Context: John Dryden was intensely interested in his own world, and yet he could view it dispassionately. His feelings about the past were ambivalent. In his prologue to All for Love he says he envisions the vanished Elizabethan Age as a bountiful autumn with a harvest of lush fruit, and his own age as a more austere winter with "rivell'd Fruits." Yet in the epilogue to the play he makes it plain that, although he might admire the earlier age, he realizes he must write as a poet of and for his own time. In the prologue, addressing himself to the critics, he says he sees them as vultures ready to pounce upon their prey. He promises a ". . . Tale which often has been told;/ As sad as Dido's; and almost as old." The Tale is the story of Anthony and Cleopatra. Dryden sketches the character of the hero, who like the play has faults, and then asks for fair judgment of both. He says that small-minds can easily detect errors, in a man's character or in a play, but that greater minds look beneath the superficialities:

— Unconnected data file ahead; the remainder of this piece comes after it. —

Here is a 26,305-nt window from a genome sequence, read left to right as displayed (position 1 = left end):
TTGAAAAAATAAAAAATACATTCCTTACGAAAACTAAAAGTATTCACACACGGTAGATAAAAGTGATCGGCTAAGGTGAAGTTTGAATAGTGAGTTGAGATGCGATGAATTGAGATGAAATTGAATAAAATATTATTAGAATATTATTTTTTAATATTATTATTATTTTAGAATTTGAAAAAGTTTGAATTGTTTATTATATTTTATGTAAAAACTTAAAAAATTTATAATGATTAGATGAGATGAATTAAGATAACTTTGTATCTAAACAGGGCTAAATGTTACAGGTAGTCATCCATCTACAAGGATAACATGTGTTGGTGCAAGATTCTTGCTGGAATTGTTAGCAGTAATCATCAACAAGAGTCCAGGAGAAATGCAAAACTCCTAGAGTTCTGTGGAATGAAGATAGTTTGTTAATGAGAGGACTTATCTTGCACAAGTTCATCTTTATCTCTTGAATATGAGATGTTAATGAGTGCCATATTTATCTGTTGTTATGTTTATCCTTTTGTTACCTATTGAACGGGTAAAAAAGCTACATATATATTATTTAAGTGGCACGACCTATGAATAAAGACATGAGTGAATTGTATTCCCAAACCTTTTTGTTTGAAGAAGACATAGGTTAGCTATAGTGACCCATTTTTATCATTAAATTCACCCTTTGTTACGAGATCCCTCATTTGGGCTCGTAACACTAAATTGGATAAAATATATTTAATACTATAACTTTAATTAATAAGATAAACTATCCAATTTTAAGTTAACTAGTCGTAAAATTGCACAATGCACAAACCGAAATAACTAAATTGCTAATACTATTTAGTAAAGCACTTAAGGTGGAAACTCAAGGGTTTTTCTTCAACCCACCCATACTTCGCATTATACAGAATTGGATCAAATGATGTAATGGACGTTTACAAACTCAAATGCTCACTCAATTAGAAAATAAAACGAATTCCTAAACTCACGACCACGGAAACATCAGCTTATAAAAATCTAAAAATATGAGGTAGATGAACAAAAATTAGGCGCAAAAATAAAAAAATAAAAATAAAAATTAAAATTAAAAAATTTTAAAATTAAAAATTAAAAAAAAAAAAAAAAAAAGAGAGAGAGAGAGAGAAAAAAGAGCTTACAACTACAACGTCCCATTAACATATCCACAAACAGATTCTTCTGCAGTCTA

Let those find fault whose Wit's so very small,They've need to show that they can think at all:Errours, like Straws upon the surface flow;He who would search for Pearls must dive below.